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Re: Content encoding problem...

From: Henrik Frystyk Nielsen <frystyk@w3.org>
Date: Thu, 20 Feb 1997 23:04:19 -0500
Message-Id: <>
To: "Roy T. Fielding" <fielding@kiwi.ICS.UCI.EDU>, Jeffrey Mogul <mogul@pa.dec.com>
Cc: http-wg@cuckoo.hpl.hp.com
X-Mailing-List: <http-wg@cuckoo.hpl.hp.com> archive/latest/2512
At 06:56 PM 2/20/97 -0800, Roy T. Fielding wrote:

>Yes.  It does so because there may exist some external mechanism,
>such as a choice list provided in HTML, whereby an older user agent
>might GET on a particular URL known to the human user to be in a
>specific encoding, even though the user agent has no knowledge of
>that encoding.  Keep in mind that not all GET requests are done for
>the purpose of rendering on a browser, and therefore the protocol
>must not create artificial requirements that restrict the content
>of the payload of a response.

I agree with Roy that unknown content-encodings may not be a bad thing if
it is treated as an unknown content-type and save it to disk in the hope
that the receiver has other means of decoding it. Handling unknown
encodings gracefully (both transport and content) should be part of a solid
HTTP client implementation.

>>Since HTTP/1.0 proxy P doesn't understand "Accept-Encoding", as far as
>>I can tell, it's likely to return the cached response to B.  But client
>>B's HTTP/1.0 browser won't know how to render it.  If that software
>>is smart, it might re-issue the request with a "Pragma: no-cache".
>>But I doubt that any existing browsers are this smart, with the
>>result that B's user (e.g., my mom) would be faced with a mysterious
>>error message (or a screen full of garbage).

The problem is that HTTP/1.0 is already broken. HTTP/1.0 (for example the
CERN server) happily sends out content-encoding and doesn't check before
returning a cached object with any content-encoding.

>>I propose that we add a new status code, analogous to 206 (Partial
>>Content), to be used on all HTTP/1.1 responses with a non-identity
>>Content-coding.  For example, 207 (Encoded Content).  This would allow
>>HTTP/1.0 caches to forward, but not to cache, the response; it would
>>allow HTTP/1.1 implementations to do whatever is appropriate.  (I.e.,
>>an HTTP/1.1 cache would have to check the Content-Encoding against the
>>Accept-Encoding of a subsequent request.)
>No, I don't even consider that an option.  206 works because the user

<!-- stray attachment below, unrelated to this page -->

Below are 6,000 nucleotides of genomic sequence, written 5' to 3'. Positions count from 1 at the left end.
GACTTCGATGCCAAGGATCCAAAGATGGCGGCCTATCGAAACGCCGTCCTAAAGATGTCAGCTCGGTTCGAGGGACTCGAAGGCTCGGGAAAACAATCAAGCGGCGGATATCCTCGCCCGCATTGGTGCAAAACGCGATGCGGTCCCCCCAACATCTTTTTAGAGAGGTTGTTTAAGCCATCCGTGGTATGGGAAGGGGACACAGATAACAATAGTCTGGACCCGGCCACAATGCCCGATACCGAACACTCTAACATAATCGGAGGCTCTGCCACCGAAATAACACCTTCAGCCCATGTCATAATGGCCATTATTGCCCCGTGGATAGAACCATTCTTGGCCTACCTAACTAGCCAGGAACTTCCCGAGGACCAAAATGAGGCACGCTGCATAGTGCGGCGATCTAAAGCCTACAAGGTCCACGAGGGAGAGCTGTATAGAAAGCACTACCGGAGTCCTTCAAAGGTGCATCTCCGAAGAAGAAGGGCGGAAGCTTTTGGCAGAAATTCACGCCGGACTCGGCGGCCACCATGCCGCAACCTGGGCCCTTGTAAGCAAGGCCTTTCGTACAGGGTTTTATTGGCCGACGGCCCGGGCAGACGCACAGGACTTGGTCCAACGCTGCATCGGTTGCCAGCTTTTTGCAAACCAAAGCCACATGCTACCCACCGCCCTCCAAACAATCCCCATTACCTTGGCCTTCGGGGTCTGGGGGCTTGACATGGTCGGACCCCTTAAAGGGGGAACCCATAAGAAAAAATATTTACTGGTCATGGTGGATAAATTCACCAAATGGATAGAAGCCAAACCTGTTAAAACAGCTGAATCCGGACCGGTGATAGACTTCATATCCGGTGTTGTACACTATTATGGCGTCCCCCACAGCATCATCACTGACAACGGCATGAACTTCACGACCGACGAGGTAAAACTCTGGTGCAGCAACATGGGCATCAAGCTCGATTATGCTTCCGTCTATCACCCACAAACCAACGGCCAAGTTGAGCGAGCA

>agent will only receive it if it asks for a Range, and therefore we
>know that it won't puke.  Besides, it breaks the distinction between
>the response status and the payload content, which would be extremely
>depressing for the future evolution of HTTP.

As there already are HTTP/1.0 messages flying around (and being cached)
with status code 200 and a "gzip" or "compress" content encoding then a
HTTP/1.1 proxy should be capable of changing the return-code when
forwarding an HTTP/1.0 message. This is a significant difference from
previous uses of proxies which I don't know if people are prepared to accept.

>I suggest the following instead:
>     If no Accept-Encoding field is present in a request, the server MAY
>     assume that the client will accept any content coding.  However, if
>     the response content is negotiated on the basis of Accept-Encoding,
>     then the origin server SHOULD select a representation without any
>     Content-Encoding if one is available; if all available
>     representations use a non-identity content-coding, then
>     preference should be given to those content-coding(s) commonly
>     understood by older user agents, or known to be understood by the
>     particular user agent that initiated the request.

In my mind this will carry the bug over from HTTP/1.0 and involves too much
heuristics. I would make a specific note about how HTTP/1.0 clients react
to encodings and make HTTP/1.1 specification independent of this by
treating it as you describe in the next section:

"If, in this case, the identity content-coding is not available, then the
server SHOULD send an error response with the 406 (Not Acceptable) status

The HTTP/1.0 note can then contain the heuristics.

>     If an Accept-Encoding field is present, and if the server cannot
>     send a response which is acceptable according to the
>     Accept-Encoding field, then the server SHOULD send a response
>     using the default (identity) content-coding; it MUST NOT send a
>     non-identity content-coding not listed in the Accept-Encoding
>     field.  If, in this case, the identity content-coding is not
>     available, then the server SHOULD send an error response with the
>     406 (Not Acceptable) status code.



Henrik Frystyk Nielsen, <frystyk@w3.org>
World Wide Web Consortium, MIT/LCS NE43-356
545 Technology Square, Cambridge MA 02139, USA
Received on Thursday, 20 February 1997 20:09:36 UTC

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